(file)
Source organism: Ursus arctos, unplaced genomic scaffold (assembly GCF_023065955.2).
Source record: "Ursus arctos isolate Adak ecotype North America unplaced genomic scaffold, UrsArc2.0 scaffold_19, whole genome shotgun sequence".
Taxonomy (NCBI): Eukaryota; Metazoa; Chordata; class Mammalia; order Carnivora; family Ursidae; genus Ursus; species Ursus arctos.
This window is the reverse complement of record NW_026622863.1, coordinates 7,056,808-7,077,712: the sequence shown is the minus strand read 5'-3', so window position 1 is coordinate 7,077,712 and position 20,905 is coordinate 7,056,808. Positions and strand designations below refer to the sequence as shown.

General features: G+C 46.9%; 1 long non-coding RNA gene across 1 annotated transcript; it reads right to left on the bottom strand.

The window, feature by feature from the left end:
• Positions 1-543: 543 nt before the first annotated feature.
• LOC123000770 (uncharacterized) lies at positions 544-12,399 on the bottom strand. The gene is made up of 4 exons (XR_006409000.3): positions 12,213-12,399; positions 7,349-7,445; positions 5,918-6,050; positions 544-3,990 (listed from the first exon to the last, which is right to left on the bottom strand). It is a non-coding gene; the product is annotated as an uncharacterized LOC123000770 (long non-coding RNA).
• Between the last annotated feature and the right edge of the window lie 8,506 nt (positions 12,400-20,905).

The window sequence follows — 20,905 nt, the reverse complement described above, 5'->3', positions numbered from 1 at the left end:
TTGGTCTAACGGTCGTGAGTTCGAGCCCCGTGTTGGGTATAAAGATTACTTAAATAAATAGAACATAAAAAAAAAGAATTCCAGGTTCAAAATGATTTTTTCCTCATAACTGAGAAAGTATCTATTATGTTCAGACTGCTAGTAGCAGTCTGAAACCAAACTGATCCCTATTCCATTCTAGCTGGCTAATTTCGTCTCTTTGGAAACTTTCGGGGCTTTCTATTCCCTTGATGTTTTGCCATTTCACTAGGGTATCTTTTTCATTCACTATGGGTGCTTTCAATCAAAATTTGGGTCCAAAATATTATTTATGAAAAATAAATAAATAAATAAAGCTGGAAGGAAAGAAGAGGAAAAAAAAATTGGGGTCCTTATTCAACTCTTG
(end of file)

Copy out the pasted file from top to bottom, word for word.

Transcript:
Source organism: Ursus arctos, unplaced genomic scaffold (assembly GCF_023065955.2).
Source record: "Ursus arctos isolate Adak ecotype North America unplaced genomic scaffold, UrsArc2.0 scaffold_19, whole genome shotgun sequence".
Taxonomy (NCBI): Eukaryota; Metazoa; Chordata; class Mammalia; order Carnivora; family Ursidae; genus Ursus; species Ursus arctos.
This window is the reverse complement of record NW_026622863.1, coordinates 7,056,808-7,077,712: the sequence shown is the minus strand read 5'-3', so window position 1 is coordinate 7,077,712 and position 20,905 is coordinate 7,056,808. Positions and strand designations below refer to the sequence as shown.

General features: G+C 46.9%; 1 long non-coding RNA gene across 1 annotated transcript; it reads right to left on the bottom strand.

The window, feature by feature from the left end:
• Positions 1-543: 543 nt before the first annotated feature.
• LOC123000770 (uncharacterized) lies at positions 544-12,399 on the bottom strand. The gene is made up of 4 exons (XR_006409000.3): positions 12,213-12,399; positions 7,349-7,445; positions 5,918-6,050; positions 544-3,990 (listed from the first exon to the last, which is right to left on the bottom strand). It is a non-coding gene; the product is annotated as an uncharacterized LOC123000770 (long non-coding RNA).
• Between the last annotated feature and the right edge of the window lie 8,506 nt (positions 12,400-20,905).

The window sequence follows — 20,905 nt, the reverse complement described above, 5'->3', positions numbered from 1 at the left end:
TTGGTCTAACGGTCGTGAGTTCGAGCCCCGTGTTGGGTATAAAGATTACTTAAATAAATAGAACATAAAAAAAAAGAATTCCAGGTTCAAAATGATTTTTTCCTCATAACTGAGAAAGTATCTATTATGTTCAGACTGCTAGTAGCAGTCTGAAACCAAACTGATCCCTATTCCATTCTAGCTGGCTAATTTCGTCTCTTTGGAAACTTTCGGGGCTTTCTATTCCCTTGATGTTTTGCCATTTCACTAGGGTATCTTTTTCATTCACTATGGGTGCTTTCAATCAAAATTTGGGTCCAAAATATTATTTATGAAAAATAAATAAATAAATAAAGCTGGAAGGAAAGAAGAGGAAAAAAAAATTGGGGTCCTTATTCAACTCTTG